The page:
12. Finnemore, M. (1993) International organizations as teachers of norms: The United Nations educational, scientific, and cultural organization and science policy. International Organization 47 (4): 565–597.CrossRefGoogle Scholar
  13. Finnemore, M. (1996) National Interests in International Society. Ithaca, NY: Cornell University Press.Google Scholar
  14. Finnemore, M. and Sikkink, K. (1998) International norm dynamics and political change. International Organizations 52 (4): 887–917.CrossRefGoogle Scholar
  15. Finnemore, M. and Sikkink, K. (2001) Taking stock: The constructivist research program in international relations and comparative politics. Annual Review of Political Science 4 (1): 391–416.CrossRefGoogle Scholar
  16. General Assembly. (2000a) The political declaration and further action and initiatives to implement the Beijing declaration and platform for action of 5 June 2000, http://www.un.org/ga/54/president/brief/br6_5.htm, accessed 19 March 2008.
  17. General Assembly. (2000b) United Nations Millennium Declaration (A/RES/S55/2).Google Scholar
  18. General Assembly. (2001a) The Political Declaration and Further Actions and Initiatives to Implement the Commitments made at the World Summit for Social Development of 1 July 2000, http://www.un.org/documents/ga/docs/56/a56140.pdf, accessed 19 March 2008.
  19. General Assembly. (2001b) Declaration of Commitment on HIV/AIDS (A/RES/S-26/2).Google Scholar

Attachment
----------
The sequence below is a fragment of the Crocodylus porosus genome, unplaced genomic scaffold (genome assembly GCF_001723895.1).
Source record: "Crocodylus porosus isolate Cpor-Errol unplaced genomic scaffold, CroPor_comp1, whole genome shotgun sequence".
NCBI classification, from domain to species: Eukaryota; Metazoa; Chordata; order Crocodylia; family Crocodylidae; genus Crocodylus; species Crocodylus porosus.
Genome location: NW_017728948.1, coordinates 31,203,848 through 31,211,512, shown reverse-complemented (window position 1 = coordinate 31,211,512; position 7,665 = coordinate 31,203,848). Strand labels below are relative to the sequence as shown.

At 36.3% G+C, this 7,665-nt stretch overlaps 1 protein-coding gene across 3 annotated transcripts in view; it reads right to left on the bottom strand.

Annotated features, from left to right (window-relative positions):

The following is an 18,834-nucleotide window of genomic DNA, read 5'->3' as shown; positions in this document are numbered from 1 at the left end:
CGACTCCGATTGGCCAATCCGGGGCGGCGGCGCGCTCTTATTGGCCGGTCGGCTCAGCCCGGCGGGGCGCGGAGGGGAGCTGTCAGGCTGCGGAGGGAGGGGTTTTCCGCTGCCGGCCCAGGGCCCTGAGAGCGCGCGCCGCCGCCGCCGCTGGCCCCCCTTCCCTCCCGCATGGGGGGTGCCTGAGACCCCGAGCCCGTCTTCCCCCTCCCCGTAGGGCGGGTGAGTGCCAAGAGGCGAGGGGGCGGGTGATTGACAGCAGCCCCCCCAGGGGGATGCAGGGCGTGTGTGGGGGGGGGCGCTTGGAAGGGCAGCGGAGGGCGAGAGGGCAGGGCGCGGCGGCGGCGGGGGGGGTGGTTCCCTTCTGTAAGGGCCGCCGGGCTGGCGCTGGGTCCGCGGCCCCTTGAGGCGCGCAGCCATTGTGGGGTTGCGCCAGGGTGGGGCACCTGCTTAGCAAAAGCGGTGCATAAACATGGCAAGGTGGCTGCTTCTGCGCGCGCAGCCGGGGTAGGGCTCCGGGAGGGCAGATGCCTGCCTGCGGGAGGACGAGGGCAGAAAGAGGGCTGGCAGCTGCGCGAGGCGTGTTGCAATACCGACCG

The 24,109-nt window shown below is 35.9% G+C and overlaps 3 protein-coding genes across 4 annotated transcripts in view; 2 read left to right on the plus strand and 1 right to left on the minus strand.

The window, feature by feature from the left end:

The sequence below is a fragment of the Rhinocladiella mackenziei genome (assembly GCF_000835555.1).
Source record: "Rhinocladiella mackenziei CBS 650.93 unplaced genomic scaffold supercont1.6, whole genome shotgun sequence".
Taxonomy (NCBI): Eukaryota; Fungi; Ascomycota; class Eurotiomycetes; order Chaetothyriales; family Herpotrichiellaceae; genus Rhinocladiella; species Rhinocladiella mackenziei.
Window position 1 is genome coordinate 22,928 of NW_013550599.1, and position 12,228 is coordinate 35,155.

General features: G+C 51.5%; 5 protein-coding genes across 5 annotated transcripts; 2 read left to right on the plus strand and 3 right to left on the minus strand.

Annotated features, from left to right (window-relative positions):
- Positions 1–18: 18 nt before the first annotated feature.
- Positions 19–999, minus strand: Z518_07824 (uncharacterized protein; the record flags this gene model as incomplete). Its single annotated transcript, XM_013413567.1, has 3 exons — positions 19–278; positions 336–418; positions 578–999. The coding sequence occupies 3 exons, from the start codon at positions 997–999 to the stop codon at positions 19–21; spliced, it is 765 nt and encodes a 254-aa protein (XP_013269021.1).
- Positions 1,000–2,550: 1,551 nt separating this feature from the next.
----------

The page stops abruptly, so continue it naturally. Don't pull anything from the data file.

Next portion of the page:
20. General Assembly. (2006) Political Declaration on HIV/AIDS (A/RES/60/262).Google Scholar
  21. Hattori, T. (2003) The moral politics of foreign aid. Review of International Studies 29 (2): 229–247.CrossRefGoogle Scholar
  22. Ingebritsen, C. (2002) Norm entrepreneurs: Scandinavia’s role in world politics, cooperation and conflict. Journal of the Nordic International Studies Association 37 (1): 11–23.Google Scholar
  23. Kaiser Family Foundation. (2001) Global spending on AIDS, http://ari.ucsf.edu/science/reports/global_spending.pdf, accessed 19 March 2008.
  24. Katzenstein, P.J. (ed.) (1996) The Culture of National Security. New York: Columbia University Press.Google Scholar
  25. Lisk, F. (2010) Global Institutions and the HIV/AIDS Epidemic: Responding to an International Crisis. New York: Routledge.Google Scholar
  26. Lumsdaine, D.H. (1993) Moral Vision in International Politics: The Foreign Aid Regime 1949–1989. Princeton, NJ: Princeton University Press.Google Scholar
  27. Mann, J. (1987) The World Health Organization’s global strategy for the prevention and control of AIDS. The Western Journal of Medicine 147 (6): 732–734.Google Scholar
  28. Mann, J. and Tarantola, D. (eds.) (1996) A Global Report of AIDS in the World II. Oxford: Oxford University.Google Scholar
  29. Mann, J., Tarantola, D. and Netter, T. (eds.) (1992) A Global Report of AIDS in the World I. Cambridge: Harvard University.Google Scholar
  30. Maizers, A. and Nissanke, M.K. (1984) Motivations for aid to developing countries. World Development 12 (9): 879–900.CrossRefGoogle Scholar
  31. McGillivray, M (2003) Aid effectiveness and selectivity: Integrating multiple objectives into aid allocations. Aid Effectiveness and Selectivity: DAC Journal 4 (33): 23–26.Google Scholar
  32. Ministry of Foreign Affairs. (2006) Norway’s HIV and AIDS policy. Position paper in development cooperation. Norway: Loyal Norwegian Ministry of Foreign Affairs.Google Scholar
  33. Miller, J. (1999) In fight against tuberculosis, experts look for private help. New York Times, 2 November, http://www.nytimes.com/1999/11/02/world/in-fight-against-tuberculosis-experts-look-for-private-help.html?ref=groharlembrundtland, accessed 20 March 2008.